9 Questions to Ask Before You Implement Cloud ECM
With the use of Cloud Electronic Content Management (ECM) expanding among all industries, it’s a sure bet that if you’re not looking at Cloud ECM now, you will be soon. This trend reflects an overall comfortability with cloudbased applications and services, as well as a nearly universal recognition of the cost-savings that Cloud ECM applications can bring to organizations.
Questions You Should Ask
But, before you get too comfortable, we’d like to share ten security and reliability questions that you should ask any vendor that you consider for providing your Cloud ECM service:
1. Is the software you use in your platform specifically designed as a Cloud solution?
This question is important because you don’t want to work with a vendor that “short-cuts” the solution by using standard off-the-shelf software designed for a single company. When providing cloud technology for many companies and customers, using this type of software is second-best – it limits security, functionality, scalability, data segregation and redundancy. It’s best to choose a Cloud ECM vendor that has the proper architecture to support the services it provides.
“Hosted” or “ASP” solutions have been around for a long time, and may still be offered as a kind of “poor-man’s cloud.” In these instances, companies outsource the support and development of their application to an outside vendor. Most hosted and ASP models are single-tenant. This means that each user accesses their own instance of the application. Vendors who use this type of software architecture have much more to manage, because they support, develop and fix bugs for each instance of the application. It’s not cost effective to build a highly redundant environment for each tenant; therefore, these solutions often limit scalability and redundancy. If you’ve had a Cloud ECM solution in place for five years or more, you should check to see if it uses single tenant architecture. If it does, it’s time to upgrade to protect your data!
True cloud models are different: they are multi-tenant. A single instance of the software serves many customers (multiple tenants). With this architecture, customers share the system with other customers. The software is designed to segregate all data and functions to maintain security and to allow each tenant to customize their own application instance.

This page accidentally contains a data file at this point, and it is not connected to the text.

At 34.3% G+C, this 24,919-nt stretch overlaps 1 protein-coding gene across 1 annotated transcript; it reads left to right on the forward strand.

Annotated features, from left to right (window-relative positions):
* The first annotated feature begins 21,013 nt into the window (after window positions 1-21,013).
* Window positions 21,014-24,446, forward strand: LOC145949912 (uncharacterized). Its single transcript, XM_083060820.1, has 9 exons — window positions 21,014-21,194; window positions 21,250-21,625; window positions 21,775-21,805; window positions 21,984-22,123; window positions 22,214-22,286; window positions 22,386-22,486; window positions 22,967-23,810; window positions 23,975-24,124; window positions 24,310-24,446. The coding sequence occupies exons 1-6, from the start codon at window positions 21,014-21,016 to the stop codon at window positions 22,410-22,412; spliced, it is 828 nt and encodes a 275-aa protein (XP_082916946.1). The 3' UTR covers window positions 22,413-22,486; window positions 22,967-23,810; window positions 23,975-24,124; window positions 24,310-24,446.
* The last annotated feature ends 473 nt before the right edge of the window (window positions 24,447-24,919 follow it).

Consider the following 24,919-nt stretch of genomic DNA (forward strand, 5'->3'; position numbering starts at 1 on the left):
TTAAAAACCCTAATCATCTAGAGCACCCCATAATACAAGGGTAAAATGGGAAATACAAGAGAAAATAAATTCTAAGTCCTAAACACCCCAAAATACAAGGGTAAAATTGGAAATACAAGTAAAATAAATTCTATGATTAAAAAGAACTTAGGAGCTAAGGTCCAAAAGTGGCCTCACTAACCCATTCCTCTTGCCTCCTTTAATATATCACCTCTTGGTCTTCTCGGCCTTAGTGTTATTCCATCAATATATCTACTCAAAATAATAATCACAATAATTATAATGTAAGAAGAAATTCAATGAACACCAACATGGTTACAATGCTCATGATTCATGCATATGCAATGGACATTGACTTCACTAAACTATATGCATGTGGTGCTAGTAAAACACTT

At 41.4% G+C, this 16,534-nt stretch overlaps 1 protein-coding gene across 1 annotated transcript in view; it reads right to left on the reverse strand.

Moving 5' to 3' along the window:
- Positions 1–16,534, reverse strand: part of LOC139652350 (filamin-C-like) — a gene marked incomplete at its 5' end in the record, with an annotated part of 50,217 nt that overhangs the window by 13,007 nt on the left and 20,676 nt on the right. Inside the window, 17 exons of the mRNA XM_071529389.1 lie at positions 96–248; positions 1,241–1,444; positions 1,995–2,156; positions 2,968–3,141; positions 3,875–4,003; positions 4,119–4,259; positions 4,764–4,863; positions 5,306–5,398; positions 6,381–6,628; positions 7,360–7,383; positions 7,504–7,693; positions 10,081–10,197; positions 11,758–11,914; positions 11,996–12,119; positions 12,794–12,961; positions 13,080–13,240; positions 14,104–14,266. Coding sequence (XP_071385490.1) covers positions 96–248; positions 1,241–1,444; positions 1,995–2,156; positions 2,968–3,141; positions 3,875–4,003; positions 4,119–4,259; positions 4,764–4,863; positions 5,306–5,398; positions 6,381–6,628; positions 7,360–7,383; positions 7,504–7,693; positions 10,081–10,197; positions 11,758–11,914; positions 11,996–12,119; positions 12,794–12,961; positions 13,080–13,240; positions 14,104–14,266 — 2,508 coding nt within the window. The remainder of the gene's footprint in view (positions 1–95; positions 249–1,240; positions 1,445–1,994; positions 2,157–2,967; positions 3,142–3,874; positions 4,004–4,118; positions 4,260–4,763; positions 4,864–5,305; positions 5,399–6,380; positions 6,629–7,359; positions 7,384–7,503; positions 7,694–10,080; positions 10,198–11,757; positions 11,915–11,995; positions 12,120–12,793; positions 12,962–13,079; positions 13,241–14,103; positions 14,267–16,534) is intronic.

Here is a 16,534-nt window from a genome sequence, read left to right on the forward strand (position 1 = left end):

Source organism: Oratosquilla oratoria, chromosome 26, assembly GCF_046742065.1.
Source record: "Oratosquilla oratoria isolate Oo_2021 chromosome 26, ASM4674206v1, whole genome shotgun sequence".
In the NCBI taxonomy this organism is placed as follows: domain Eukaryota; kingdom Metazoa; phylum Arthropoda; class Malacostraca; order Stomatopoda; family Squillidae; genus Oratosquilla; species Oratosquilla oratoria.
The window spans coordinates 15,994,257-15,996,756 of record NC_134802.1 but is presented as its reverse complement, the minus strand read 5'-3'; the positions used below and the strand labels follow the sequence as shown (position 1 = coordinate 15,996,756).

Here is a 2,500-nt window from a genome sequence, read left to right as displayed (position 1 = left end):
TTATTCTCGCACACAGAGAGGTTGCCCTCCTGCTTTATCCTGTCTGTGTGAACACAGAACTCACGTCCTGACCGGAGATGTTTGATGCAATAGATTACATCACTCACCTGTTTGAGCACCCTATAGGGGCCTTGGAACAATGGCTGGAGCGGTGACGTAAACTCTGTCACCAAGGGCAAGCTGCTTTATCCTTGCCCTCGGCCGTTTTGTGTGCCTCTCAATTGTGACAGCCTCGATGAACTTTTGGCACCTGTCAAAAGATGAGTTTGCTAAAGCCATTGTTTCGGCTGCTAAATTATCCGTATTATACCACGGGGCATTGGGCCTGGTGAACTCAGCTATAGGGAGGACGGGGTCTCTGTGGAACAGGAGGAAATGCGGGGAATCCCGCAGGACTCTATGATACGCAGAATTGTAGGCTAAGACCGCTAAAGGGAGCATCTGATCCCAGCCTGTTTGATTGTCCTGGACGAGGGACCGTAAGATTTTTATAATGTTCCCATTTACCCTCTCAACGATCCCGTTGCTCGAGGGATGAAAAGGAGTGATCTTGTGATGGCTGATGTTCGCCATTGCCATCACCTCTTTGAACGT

For the vendor, there is less to manage, because one instance of the software is maintained for the benefit of all. Customers enjoy extreme scalability and redundancy with multi-tenant architecture. Additionally, vendors that manufacture their own software can provide superior service, because a single vendor built the system, owns the system and can address issues effectively. When buying a Cloud ECM service, make sure the vendor manufactures their own software and uses multi-tenant architecture.
2. What security features does the software provide?
With Cloud ECM systems, the application itself should include security tools and features that enable administrators to put security policies and procedures in place. The more security the software offers, the better. Here are some basics to look for and some additional features that boost security.
- User Passwords – Administrators should be able to set password complexity and length requirements. Passwords should be encrypted with a one-way hash (a special type of encryption). Only the hash value (the special encryption code) -- not the password itself – should be stored.
- Account Lockout – Administrators should be able to schedule account lockouts after a specific number of invalid sign-in attempts with a specific amount of time.
- Session Timeout – User sessions should automatically timeout after a period of no activity. d. Sensitive Data Encryption – Any secure data (i.e., encryption keys) should be stored encrypted.
Preferred Security Features
These features significantly increase security.
- Customer Information Protection – The application should never store customer data or pass data in cookies (text exchanged between servers and web browsers). This should include session IDs (unique identifiers) to ensure that access is gained only from authorized locations.
- IP Address Limiting – Access to information should be limited to specific IP addresses (unique identifiers) to ensure that access is gained only from authorized locations.
Function-Level Verification – Exchanging information without verifying security access rights opens the possibility for an information breach. If security is evaluated and verified only for the first exchange, an attacker could write a program that could access your information. Therefore, every single application function call (information request or command) should be verified before access is granted. Finish Reading White Paper